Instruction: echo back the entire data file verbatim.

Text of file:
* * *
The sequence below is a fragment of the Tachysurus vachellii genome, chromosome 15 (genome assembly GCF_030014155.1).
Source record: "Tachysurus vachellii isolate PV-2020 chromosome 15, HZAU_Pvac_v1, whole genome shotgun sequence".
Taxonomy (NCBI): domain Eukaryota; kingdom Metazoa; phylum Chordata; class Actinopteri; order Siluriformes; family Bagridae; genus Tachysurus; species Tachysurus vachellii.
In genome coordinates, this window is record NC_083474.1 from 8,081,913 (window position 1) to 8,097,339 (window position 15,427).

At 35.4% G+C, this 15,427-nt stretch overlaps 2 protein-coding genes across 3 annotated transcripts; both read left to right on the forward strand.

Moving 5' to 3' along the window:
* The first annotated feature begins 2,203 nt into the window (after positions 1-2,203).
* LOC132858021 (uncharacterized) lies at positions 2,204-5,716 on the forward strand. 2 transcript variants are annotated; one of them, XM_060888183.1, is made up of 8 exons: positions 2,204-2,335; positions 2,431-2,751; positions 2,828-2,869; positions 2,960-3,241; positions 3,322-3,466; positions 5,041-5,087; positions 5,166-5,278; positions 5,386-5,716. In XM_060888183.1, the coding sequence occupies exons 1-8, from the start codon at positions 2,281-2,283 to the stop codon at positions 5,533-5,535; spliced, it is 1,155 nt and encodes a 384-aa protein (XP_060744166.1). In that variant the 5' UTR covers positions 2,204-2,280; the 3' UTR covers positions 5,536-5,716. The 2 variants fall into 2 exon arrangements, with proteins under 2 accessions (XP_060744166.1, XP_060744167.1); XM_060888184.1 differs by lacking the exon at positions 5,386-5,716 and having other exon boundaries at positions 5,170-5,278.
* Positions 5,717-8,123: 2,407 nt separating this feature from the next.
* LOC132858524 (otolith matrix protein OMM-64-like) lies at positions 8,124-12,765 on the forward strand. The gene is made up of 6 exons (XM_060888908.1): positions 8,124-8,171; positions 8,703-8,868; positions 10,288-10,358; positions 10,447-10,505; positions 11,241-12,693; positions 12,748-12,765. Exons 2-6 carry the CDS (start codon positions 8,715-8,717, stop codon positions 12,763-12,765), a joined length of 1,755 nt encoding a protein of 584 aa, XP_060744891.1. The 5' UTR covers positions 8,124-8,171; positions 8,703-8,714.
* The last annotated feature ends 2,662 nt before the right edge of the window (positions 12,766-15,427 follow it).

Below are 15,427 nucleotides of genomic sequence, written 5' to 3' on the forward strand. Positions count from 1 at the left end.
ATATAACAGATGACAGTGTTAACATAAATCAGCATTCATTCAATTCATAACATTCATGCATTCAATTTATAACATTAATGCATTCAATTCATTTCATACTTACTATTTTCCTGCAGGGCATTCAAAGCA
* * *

The sequence below is a fragment of the Tachysurus vachellii genome, chromosome 15 (genome assembly GCF_030014155.1).
Source record: "Tachysurus vachellii isolate PV-2020 chromosome 15, HZAU_Pvac_v1, whole genome shotgun sequence".
Taxonomy (NCBI): domain Eukaryota; kingdom Metazoa; phylum Chordata; class Actinopteri; order Siluriformes; family Bagridae; genus Tachysurus; species Tachysurus vachellii.
In genome coordinates, this window is record NC_083474.1 from 8,081,913 (window position 1) to 8,097,339 (window position 15,427).

At 35.4% G+C, this 15,427-nt stretch overlaps 2 protein-coding genes across 3 annotated transcripts; both read left to right on the forward strand.

Moving 5' to 3' along the window:
* The first annotated feature begins 2,203 nt into the window (after positions 1-2,203).
* LOC132858021 (uncharacterized) lies at positions 2,204-5,716 on the forward strand. 2 transcript variants are annotated; one of them, XM_060888183.1, is made up of 8 exons: positions 2,204-2,335; positions 2,431-2,751; positions 2,828-2,869; positions 2,960-3,241; positions 3,322-3,466; positions 5,041-5,087; positions 5,166-5,278; positions 5,386-5,716. In XM_060888183.1, the coding sequence occupies exons 1-8, from the start codon at positions 2,281-2,283 to the stop codon at positions 5,533-5,535; spliced, it is 1,155 nt and encodes a 384-aa protein (XP_060744166.1). In that variant the 5' UTR covers positions 2,204-2,280; the 3' UTR covers positions 5,536-5,716. The 2 variants fall into 2 exon arrangements, with proteins under 2 accessions (XP_060744166.1, XP_060744167.1); XM_060888184.1 differs by lacking the exon at positions 5,386-5,716 and having other exon boundaries at positions 5,170-5,278.
* Positions 5,717-8,123: 2,407 nt separating this feature from the next.
* LOC132858524 (otolith matrix protein OMM-64-like) lies at positions 8,124-12,765 on the forward strand. The gene is made up of 6 exons (XM_060888908.1): positions 8,124-8,171; positions 8,703-8,868; positions 10,288-10,358; positions 10,447-10,505; positions 11,241-12,693; positions 12,748-12,765. Exons 2-6 carry the CDS (start codon positions 8,715-8,717, stop codon positions 12,763-12,765), a joined length of 1,755 nt encoding a protein of 584 aa, XP_060744891.1. The 5' UTR covers positions 8,124-8,171; positions 8,703-8,714.
* The last annotated feature ends 2,662 nt before the right edge of the window (positions 12,766-15,427 follow it).

Below are 15,427 nucleotides of genomic sequence, written 5' to 3' on the forward strand. Positions count from 1 at the left end.
ATATAACAGATGACAGTGTTAACATAAATCAGCATTCATTCAATTCATAACATTCATGCATTCAATTTATAACATTAATGCATTCAATTCATTTCATACTTACTATTTTCCTGCAGGGCATTCAAAGCA